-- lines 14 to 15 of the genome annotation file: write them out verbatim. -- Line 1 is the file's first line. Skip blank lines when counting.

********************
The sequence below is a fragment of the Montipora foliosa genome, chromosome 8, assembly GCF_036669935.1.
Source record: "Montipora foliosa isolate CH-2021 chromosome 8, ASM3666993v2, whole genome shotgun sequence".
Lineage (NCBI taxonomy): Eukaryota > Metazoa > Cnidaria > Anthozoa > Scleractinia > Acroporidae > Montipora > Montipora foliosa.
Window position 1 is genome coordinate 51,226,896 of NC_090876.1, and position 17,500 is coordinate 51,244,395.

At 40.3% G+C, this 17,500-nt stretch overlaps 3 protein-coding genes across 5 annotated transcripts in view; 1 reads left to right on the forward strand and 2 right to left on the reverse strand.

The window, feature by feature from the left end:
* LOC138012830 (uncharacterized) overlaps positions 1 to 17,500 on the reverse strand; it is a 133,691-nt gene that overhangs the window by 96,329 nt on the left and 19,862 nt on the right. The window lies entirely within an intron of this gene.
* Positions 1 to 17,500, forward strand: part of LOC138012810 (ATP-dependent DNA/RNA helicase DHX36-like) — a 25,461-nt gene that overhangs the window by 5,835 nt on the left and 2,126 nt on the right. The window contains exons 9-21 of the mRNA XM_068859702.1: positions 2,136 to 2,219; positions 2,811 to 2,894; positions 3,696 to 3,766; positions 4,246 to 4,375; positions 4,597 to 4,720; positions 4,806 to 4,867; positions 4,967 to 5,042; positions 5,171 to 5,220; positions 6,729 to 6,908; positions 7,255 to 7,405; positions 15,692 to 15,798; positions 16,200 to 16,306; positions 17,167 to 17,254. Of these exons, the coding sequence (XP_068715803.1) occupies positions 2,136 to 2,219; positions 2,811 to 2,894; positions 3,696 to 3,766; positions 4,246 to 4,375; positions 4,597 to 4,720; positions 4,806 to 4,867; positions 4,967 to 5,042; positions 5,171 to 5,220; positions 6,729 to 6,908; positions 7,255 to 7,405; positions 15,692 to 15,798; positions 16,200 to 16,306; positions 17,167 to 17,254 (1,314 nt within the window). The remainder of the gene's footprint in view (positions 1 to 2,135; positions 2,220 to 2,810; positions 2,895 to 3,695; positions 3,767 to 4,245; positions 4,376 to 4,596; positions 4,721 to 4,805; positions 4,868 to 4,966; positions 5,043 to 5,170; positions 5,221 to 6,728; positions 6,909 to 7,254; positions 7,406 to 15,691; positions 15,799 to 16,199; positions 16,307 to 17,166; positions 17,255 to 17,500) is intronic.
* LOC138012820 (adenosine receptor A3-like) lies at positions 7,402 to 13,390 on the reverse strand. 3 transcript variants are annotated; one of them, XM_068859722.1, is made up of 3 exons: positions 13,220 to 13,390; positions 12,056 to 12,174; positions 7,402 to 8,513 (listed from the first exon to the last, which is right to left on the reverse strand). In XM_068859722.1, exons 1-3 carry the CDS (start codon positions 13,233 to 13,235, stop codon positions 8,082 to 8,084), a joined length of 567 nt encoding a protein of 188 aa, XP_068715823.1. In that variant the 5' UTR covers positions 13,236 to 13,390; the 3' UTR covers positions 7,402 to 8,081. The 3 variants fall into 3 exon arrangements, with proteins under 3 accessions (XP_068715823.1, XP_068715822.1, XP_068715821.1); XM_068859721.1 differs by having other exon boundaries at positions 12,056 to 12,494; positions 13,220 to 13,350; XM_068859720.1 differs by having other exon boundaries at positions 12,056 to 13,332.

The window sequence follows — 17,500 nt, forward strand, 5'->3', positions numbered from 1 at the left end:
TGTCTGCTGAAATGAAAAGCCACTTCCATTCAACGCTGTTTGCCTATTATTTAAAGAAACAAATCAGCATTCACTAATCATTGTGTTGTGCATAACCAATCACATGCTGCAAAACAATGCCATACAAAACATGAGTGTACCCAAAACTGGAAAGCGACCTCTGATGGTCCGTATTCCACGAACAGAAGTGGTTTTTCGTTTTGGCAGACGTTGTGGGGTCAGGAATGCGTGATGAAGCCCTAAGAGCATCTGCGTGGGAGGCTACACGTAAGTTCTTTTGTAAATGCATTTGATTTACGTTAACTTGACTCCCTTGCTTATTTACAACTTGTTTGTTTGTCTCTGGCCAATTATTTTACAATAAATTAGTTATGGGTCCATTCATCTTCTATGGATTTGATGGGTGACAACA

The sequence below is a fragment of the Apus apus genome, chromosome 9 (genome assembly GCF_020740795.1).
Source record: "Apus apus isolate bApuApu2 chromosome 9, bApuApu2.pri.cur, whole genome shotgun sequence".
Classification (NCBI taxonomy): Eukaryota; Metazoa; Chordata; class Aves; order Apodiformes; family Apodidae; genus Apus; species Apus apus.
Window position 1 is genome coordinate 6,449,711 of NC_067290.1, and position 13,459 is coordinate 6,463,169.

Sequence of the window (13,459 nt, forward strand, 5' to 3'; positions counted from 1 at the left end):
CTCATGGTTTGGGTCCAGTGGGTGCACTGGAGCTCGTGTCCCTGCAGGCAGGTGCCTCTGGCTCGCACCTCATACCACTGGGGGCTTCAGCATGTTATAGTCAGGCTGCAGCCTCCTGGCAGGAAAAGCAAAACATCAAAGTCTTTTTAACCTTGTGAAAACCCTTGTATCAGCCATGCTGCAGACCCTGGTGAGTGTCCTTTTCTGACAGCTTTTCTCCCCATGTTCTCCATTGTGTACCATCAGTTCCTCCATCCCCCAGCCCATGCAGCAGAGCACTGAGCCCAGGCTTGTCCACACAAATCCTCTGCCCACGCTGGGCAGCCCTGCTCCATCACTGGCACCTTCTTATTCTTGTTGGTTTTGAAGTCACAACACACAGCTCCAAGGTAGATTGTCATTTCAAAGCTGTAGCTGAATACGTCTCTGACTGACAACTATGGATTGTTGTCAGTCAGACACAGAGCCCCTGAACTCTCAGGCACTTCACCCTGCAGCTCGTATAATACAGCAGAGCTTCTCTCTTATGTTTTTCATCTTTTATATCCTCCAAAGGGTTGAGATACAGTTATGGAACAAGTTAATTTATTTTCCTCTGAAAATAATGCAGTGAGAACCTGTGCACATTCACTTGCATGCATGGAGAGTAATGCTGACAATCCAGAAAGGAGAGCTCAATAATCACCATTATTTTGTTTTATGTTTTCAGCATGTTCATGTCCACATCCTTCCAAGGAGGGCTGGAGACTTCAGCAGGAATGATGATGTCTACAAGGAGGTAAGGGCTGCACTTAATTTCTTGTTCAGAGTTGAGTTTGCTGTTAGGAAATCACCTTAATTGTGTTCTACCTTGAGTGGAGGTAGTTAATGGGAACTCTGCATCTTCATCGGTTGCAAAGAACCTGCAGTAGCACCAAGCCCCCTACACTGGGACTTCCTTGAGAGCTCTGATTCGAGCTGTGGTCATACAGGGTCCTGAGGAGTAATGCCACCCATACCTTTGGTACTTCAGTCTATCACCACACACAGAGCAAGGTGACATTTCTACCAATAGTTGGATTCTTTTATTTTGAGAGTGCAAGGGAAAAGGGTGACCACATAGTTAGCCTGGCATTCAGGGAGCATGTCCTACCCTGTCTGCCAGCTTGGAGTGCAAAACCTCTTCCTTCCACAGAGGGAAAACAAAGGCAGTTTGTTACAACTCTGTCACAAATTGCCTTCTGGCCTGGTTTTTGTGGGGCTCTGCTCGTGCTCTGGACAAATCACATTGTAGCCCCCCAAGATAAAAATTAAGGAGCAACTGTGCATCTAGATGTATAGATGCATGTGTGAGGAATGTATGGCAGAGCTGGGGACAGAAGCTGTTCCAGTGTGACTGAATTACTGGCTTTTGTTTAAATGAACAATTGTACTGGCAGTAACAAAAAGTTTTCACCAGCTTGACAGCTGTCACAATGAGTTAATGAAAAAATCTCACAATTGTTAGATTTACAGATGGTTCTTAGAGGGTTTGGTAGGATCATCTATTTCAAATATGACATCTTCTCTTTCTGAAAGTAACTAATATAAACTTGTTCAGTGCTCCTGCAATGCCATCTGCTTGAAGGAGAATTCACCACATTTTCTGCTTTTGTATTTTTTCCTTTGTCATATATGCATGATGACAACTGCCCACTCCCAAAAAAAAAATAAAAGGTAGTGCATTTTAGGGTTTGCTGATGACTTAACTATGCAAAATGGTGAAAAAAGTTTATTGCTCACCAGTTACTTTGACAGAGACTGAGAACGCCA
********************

Classification (NCBI taxonomy): Eukaryota; Metazoa; Chordata; class Aves; order Apodiformes; family Apodidae; genus Apus; species Apus apus.
Window position 1 is genome coordinate 6,449,711 of NC_067290.1, and position 13,459 is coordinate 6,463,169.